WORDS have meaning and the meaning of those words can change depending on the context in which they have been said and to whom they have been said and when and where they have been said.
Today more than ever our words are being scrutinised, recorded, analysed, judged, shared, used sometimes, kindly towards us and unkindly against us, presenting us as victim or victimiser.
We are now aware of the term ‘troll’. When growing up it was to be feared if one had read the three billy goats gruff. It was a vivid picture in the Ladybird book of an ugly figure living under a bridge in a sweet green meadow waiting for one of the innocent billy goats to come along so it could jump out and eat it.
The moral of that story was that the clever little billy goats told the troll that if he waited then a much bigger tastier billy goat would come along and fulfil his need for food. Of course we know he was duped and that the final billy goat to cross was more than a match for the troll and sent him into the abyss.
If you happen to be in public life then the microscope is enhanced and will pick up any indiscretions. We live in a society where the moment we click post or send can determine a reaction. Those who lived in a world before the internet and mobile phone may still be learning at cost what an erroneous or misjudged word can lead to.
There will always be the cavalier, the rough rider, the keyboard warrior unrepentant and uncaring in what they say or do for reaction. The troll no longer lives and waits in isolation beneath a bridge in a sweet green meadow. The troll became a tribe and they walked amongst us and they became adept at using the technology to their advantage.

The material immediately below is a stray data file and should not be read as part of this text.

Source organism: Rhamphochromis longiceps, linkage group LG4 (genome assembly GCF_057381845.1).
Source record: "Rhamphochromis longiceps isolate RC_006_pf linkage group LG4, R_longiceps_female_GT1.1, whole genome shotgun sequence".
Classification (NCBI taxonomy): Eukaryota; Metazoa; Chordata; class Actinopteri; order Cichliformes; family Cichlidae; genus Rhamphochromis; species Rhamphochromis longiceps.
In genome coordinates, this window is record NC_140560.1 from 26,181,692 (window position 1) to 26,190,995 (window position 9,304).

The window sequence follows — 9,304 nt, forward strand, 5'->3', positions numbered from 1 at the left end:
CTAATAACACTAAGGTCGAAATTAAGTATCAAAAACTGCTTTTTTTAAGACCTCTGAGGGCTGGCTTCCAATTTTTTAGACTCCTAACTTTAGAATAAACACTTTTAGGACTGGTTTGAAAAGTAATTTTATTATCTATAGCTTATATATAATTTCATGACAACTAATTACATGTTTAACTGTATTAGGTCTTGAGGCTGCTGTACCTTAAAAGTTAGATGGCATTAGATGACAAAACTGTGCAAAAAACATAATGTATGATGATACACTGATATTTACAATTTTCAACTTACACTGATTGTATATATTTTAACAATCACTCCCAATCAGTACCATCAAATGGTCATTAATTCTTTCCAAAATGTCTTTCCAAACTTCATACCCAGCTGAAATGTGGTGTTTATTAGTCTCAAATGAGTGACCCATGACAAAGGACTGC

Today’s trolls could be described as a cross between the ‘old gits’ and ‘George Whitbread’ for those old enough to remember they were characters played by Harry Enfield and Paul Whitehouse. There were many others including; the scousers, the slobs, Tim Nice but Dim, which magnified the stereotypical society Enfield and Whitehouse were observing and characterising at the time.
A number of years ago one of my essays for Contemporary cultural studies was one on how portraits portray cultural identity. The essay looked at the way in which women and black people had been depicted through history. Surprisingly it was the artists who were pushing the boundaries for equality while TV programmes were running age old favourites like Love Thy neighbour and other racist and misogynistic evening delights for the discerning viewer.
Innocent times or tortured times? It depends what your point of view was at the time. It depends whether you were victim or victimiser. It depends whether you had the courage and conviction to stand up for yourself and others and insist that it was unacceptable.
The origin of the word ‘hysterical’ ties it to the idea that any show of emotion or force from a woman is evidence of her fragility and inherent instability, and echoes of that are still present in its uses today.
We have come a long way but as many will testify there is still a long way to go. The use of ‘hysterical’ to describe the contribution of a female at one of the highest institutions in our nation may not seem a big deal to some but for those who have been fighting for so long it is one word too many and has justifiably been called out.